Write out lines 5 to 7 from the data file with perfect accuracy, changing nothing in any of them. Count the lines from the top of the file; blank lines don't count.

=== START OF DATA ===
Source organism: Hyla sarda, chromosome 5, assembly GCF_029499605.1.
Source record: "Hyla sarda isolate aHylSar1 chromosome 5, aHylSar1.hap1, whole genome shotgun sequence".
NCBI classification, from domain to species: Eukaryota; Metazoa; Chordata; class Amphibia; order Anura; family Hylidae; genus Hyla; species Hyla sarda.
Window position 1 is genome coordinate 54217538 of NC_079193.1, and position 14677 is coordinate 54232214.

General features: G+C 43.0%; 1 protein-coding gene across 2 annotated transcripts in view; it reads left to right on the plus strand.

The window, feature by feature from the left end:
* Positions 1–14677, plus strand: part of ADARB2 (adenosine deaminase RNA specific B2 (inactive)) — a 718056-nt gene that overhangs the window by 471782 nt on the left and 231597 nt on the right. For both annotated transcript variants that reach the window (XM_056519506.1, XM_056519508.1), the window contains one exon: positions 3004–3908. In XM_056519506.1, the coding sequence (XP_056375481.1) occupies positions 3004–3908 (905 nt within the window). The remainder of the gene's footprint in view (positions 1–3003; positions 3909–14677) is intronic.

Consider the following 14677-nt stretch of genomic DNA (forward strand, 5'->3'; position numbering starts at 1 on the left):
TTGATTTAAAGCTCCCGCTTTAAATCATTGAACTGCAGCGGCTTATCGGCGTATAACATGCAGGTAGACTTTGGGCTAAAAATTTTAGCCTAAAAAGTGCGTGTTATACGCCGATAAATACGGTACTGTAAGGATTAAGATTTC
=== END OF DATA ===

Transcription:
General features: G+C 43.0%; 1 protein-coding gene across 2 annotated transcripts in view; it reads left to right on the plus strand.

The window, feature by feature from the left end:
* Positions 1–14677, plus strand: part of ADARB2 (adenosine deaminase RNA specific B2 (inactive)) — a 718056-nt gene that overhangs the window by 471782 nt on the left and 231597 nt on the right. For both annotated transcript variants that reach the window (XM_056519506.1, XM_056519508.1), the window contains one exon: positions 3004–3908. In XM_056519506.1, the coding sequence (XP_056375481.1) occupies positions 3004–3908 (905 nt within the window). The remainder of the gene's footprint in view (positions 1–3003; positions 3909–14677) is intronic.